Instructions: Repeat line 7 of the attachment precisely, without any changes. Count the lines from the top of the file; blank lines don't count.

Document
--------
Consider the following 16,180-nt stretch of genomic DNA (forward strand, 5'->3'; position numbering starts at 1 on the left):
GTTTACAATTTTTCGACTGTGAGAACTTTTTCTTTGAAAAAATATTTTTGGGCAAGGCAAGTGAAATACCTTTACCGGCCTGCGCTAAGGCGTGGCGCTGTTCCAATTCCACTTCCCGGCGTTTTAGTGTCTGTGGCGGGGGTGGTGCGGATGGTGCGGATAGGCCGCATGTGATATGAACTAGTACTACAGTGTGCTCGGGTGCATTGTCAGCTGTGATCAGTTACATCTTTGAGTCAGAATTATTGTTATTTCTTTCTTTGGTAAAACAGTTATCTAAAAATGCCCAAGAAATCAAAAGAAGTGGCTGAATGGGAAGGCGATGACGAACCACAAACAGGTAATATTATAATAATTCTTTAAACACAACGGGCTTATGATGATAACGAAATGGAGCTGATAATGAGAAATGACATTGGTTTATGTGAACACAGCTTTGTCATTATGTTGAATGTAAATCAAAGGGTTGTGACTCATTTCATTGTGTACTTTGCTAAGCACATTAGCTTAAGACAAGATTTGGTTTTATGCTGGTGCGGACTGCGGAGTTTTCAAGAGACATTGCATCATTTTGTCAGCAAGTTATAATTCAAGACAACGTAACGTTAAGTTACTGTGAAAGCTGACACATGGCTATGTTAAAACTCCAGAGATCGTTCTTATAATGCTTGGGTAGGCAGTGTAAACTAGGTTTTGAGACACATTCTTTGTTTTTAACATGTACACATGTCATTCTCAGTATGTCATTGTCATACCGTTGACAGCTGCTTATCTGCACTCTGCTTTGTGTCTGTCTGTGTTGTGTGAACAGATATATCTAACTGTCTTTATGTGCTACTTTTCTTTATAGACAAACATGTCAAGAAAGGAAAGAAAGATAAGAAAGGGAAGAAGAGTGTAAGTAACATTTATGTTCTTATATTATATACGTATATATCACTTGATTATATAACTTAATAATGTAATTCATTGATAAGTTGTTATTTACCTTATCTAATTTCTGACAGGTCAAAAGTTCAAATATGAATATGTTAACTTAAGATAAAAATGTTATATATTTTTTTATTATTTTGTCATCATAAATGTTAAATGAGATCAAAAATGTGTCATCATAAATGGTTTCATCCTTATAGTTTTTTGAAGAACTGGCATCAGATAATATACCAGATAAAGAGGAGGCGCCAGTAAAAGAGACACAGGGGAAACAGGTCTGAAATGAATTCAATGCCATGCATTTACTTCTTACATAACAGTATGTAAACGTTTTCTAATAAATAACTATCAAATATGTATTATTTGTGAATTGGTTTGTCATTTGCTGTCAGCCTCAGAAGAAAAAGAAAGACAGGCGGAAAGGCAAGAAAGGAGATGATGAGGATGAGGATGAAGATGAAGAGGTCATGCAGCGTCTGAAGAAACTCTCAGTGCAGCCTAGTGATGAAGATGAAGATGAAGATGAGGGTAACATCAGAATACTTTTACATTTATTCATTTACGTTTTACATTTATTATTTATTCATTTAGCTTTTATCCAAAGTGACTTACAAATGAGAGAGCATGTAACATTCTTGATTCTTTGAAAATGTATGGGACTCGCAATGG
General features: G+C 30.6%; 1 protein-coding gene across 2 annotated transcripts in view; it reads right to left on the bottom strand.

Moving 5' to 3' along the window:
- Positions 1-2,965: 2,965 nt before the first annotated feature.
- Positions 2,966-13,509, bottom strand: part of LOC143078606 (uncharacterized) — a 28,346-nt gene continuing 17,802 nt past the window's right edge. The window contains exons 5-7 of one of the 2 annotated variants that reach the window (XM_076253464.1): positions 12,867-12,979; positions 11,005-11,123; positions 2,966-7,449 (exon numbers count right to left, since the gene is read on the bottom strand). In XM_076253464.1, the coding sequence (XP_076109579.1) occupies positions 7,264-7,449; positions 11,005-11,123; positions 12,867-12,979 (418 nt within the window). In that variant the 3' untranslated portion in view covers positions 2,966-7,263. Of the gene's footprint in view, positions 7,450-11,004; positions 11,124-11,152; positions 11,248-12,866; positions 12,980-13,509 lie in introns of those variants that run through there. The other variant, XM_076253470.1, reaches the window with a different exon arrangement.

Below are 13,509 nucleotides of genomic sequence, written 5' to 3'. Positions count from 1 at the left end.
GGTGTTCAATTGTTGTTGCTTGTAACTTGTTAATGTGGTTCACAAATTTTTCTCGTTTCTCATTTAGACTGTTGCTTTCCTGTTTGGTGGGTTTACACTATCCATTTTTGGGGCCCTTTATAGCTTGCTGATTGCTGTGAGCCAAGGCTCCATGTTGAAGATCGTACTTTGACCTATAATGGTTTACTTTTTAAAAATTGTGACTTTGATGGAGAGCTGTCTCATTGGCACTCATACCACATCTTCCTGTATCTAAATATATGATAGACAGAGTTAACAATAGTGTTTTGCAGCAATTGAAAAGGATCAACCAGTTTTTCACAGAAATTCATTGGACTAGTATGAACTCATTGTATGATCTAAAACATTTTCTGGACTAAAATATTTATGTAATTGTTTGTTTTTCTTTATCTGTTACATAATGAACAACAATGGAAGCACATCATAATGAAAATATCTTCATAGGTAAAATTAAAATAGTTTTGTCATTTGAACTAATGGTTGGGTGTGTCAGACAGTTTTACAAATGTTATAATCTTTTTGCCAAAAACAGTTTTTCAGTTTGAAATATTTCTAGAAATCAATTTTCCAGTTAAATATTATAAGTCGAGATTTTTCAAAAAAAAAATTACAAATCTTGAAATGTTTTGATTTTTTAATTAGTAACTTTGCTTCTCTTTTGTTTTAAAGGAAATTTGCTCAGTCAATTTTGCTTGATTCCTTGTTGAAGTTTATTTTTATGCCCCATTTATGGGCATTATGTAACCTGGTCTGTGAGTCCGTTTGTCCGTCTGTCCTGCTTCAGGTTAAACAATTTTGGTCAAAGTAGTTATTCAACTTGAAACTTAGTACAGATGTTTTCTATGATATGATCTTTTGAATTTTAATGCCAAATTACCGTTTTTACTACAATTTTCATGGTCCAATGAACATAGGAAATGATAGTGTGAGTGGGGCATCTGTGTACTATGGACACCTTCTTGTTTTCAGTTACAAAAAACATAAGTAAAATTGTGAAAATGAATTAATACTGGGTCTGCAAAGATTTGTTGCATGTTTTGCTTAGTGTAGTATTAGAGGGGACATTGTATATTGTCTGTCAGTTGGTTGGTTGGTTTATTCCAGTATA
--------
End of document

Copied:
Below are 13,509 nucleotides of genomic sequence, written 5' to 3'. Positions count from 1 at the left end.